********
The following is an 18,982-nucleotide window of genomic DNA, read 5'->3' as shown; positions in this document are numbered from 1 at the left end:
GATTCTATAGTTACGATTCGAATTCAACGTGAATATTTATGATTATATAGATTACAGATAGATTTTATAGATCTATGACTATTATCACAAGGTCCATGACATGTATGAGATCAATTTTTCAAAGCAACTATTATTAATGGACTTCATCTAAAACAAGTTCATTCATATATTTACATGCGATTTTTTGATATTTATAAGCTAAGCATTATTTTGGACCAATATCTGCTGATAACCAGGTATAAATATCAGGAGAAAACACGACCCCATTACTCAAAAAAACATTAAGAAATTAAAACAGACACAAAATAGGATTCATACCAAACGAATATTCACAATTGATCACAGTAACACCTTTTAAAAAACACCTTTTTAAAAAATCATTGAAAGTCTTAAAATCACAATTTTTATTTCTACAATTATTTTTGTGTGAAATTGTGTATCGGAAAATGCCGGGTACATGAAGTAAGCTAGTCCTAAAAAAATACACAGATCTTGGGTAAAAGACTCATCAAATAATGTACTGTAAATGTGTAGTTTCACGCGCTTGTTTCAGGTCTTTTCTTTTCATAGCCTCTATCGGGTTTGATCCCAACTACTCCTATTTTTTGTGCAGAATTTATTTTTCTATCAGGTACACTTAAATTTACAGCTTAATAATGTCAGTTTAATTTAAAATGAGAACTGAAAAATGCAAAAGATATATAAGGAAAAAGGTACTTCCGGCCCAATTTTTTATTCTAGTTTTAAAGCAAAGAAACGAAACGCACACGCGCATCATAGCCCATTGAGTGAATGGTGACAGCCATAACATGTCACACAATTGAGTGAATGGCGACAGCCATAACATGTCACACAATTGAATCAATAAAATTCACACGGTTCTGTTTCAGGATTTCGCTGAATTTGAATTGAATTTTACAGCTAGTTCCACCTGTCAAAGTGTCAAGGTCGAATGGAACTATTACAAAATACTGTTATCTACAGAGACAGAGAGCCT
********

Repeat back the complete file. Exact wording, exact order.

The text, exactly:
The following is an 18,982-nucleotide window of genomic DNA, read 5'->3' as shown; positions in this document are numbered from 1 at the left end:
GATTCTATAGTTACGATTCGAATTCAACGTGAATATTTATGATTATATAGATTACAGATAGATTTTATAGATCTATGACTATTATCACAAGGTCCATGACATGTATGAGATCAATTTTTCAAAGCAACTATTATTAATGGACTTCATCTAAAACAAGTTCATTCATATATTTACATGCGATTTTTTGATATTTATAAGCTAAGCATTATTTTGGACCAATATCTGCTGATAACCAGGTATAAATATCAGGAGAAAACACGACCCCATTACTCAAAAAAACATTAAGAAATTAAAACAGACACAAAATAGGATTCATACCAAACGAATATTCACAATTGATCACAGTAACACCTTTTAAAAAACACCTTTTTAAAAAATCATTGAAAGTCTTAAAATCACAATTTTTATTTCTACAATTATTTTTGTGTGAAATTGTGTATCGGAAAATGCCGGGTACATGAAGTAAGCTAGTCCTAAAAAAATACACAGATCTTGGGTAAAAGACTCATCAAATAATGTACTGTAAATGTGTAGTTTCACGCGCTTGTTTCAGGTCTTTTCTTTTCATAGCCTCTATCGGGTTTGATCCCAACTACTCCTATTTTTTGTGCAGAATTTATTTTTCTATCAGGTACACTTAAATTTACAGCTTAATAATGTCAGTTTAATTTAAAATGAGAACTGAAAAATGCAAAAGATATATAAGGAAAAAGGTACTTCCGGCCCAATTTTTTATTCTAGTTTTAAAGCAAAGAAACGAAACGCACACGCGCATCATAGCCCATTGAGTGAATGGTGACAGCCATAACATGTCACACAATTGAGTGAATGGCGACAGCCATAACATGTCACACAATTGAATCAATAAAATTCACACGGTTCTGTTTCAGGATTTCGCTGAATTTGAATTGAATTTTACAGCTAGTTCCACCTGTCAAAGTGTCAAGGTCGAATGGAACTATTACAAAATACTGTTATCTACAGAGACAGAGAGCCT